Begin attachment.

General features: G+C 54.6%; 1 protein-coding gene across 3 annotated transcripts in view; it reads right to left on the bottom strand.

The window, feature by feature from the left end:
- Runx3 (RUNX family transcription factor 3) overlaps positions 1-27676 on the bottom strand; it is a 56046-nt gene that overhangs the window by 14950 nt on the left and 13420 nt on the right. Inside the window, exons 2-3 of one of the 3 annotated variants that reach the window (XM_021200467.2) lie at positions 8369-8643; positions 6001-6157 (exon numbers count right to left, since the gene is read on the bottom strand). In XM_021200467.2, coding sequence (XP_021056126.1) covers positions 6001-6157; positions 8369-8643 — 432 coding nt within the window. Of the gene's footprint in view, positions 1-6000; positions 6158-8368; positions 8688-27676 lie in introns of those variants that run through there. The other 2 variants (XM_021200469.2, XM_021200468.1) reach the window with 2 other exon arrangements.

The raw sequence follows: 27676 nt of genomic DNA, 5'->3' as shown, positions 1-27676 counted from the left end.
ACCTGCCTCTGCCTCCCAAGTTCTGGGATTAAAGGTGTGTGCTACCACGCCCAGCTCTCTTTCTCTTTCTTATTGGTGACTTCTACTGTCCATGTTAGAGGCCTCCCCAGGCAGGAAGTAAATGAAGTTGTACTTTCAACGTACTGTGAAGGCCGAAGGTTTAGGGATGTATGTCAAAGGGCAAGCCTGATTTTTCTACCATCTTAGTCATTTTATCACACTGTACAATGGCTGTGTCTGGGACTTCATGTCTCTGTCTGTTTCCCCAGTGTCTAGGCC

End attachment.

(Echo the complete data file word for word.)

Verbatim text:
General features: G+C 54.6%; 1 protein-coding gene across 3 annotated transcripts in view; it reads right to left on the bottom strand.

The window, feature by feature from the left end:
- Runx3 (RUNX family transcription factor 3) overlaps positions 1-27676 on the bottom strand; it is a 56046-nt gene that overhangs the window by 14950 nt on the left and 13420 nt on the right. Inside the window, exons 2-3 of one of the 3 annotated variants that reach the window (XM_021200467.2) lie at positions 8369-8643; positions 6001-6157 (exon numbers count right to left, since the gene is read on the bottom strand). In XM_021200467.2, coding sequence (XP_021056126.1) covers positions 6001-6157; positions 8369-8643 — 432 coding nt within the window. Of the gene's footprint in view, positions 1-6000; positions 6158-8368; positions 8688-27676 lie in introns of those variants that run through there. The other 2 variants (XM_021200469.2, XM_021200468.1) reach the window with 2 other exon arrangements.

The raw sequence follows: 27676 nt of genomic DNA, 5'->3' as shown, positions 1-27676 counted from the left end.
ACCTGCCTCTGCCTCCCAAGTTCTGGGATTAAAGGTGTGTGCTACCACGCCCAGCTCTCTTTCTCTTTCTTATTGGTGACTTCTACTGTCCATGTTAGAGGCCTCCCCAGGCAGGAAGTAAATGAAGTTGTACTTTCAACGTACTGTGAAGGCCGAAGGTTTAGGGATGTATGTCAAAGGGCAAGCCTGATTTTTCTACCATCTTAGTCATTTTATCACACTGTACAATGGCTGTGTCTGGGACTTCATGTCTCTGTCTGTTTCCCCAGTGTCTAGGCC